The Foreign Service Journal, June 2003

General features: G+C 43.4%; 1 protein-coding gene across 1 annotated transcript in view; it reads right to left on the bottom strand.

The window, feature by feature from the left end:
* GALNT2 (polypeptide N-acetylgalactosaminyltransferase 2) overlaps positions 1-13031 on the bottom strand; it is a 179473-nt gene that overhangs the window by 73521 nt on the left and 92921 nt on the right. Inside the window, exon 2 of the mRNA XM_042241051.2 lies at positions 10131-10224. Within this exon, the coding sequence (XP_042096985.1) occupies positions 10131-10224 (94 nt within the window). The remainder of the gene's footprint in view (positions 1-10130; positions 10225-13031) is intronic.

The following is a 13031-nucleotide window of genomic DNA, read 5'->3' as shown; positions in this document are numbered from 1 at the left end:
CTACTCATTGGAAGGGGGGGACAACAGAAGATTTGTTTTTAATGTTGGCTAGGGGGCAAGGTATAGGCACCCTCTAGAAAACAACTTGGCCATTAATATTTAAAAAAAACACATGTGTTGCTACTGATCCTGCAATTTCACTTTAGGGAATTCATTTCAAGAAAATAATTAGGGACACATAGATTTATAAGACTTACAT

Equally important, AFSA’s “Young Turks” and “Participation” advocates recognized that President Nixon’s federal labor-management reforms of this era pro- vided the mechanism for AFSA to expand what had been a professional and social organization into a labor union— one dedicated both to preserving the unique merit-based principles of the Foreign Service and to establishing a for- mal system of bargaining in which employees could par- ticipate actively in the development of the rules and regu- lations that governed their profession and their careers. This dual approach was the key to the AFSA revolution. Today, the labor management institutions that were built during that revolutionary period are the most broad- ly-based within the federal government. Unlike other federal unions, which are prohibited from representing most supervisors, the Foreign Service labor-management system encompasses large numbers of executives and managers, including many former ambassadors and other senior-level personnel. Reflecting the wide range of its members’ interests and concerns, AFSA conducts bargaining on all themajor issues affecting careers and benefits, and does so on a rolling basis each year. Contrast this with the Civil Service system, where the major national regulations are fixed unilaterally by the Office of Personnel Management and are not nego- tiable at the agency level. As a result, most Civil Service bargaining only takes place every year or two and focuses on local implementation of government-wide rules. Similarly, grievances within the Foreign Service are pursued by employees themselves with the assistance of AFSA. In the Civil Service, almost all grievances are brought by the unions on behalf of the employees for the violation of some local contract provision. In other words, it is the unions who are the major grievants in the Civil Service System for breaches of the contract, not the employees. The “Young Turks” and Participation Slate members are now grandfathers and grandmothers, but they have given birth to a lasting and vital legacy in the Foreign Service and molded their vision into a dynamic reality. ■ F O C U S J U N E 2 0 0 3 / F O R E I G N S E R V I C E J O U R N A L 27 Studio suite for 2 people, plus rental car for federal government per diem Apartment-style suites with fully equipped kitchens Honor Federal Government per diem 365 days a year Pets accepted with $100 fee Complimentary daily hot buffet breakfast and evening meal Monday through Thursday with beer, wine & soft drinks. Complimentary Shuttle to Van Dorn Metro Free parking for one car Adjacent to Landmark Mall and support services Convenient to: Ronald Reagan Airport 8 miles Pentagon 5 miles NFATC 5 miles Washington, D.C. 8 miles Old Town Alexandria 5 miles Reservations (703) 370-1000 Phone: (703) 370-1000 Fax: (703) 751-1467 420 North Van Dorn Street, Alexandria, VA 22304 E-mail: Earn Hyatt Gold Passport Points at Hawthorn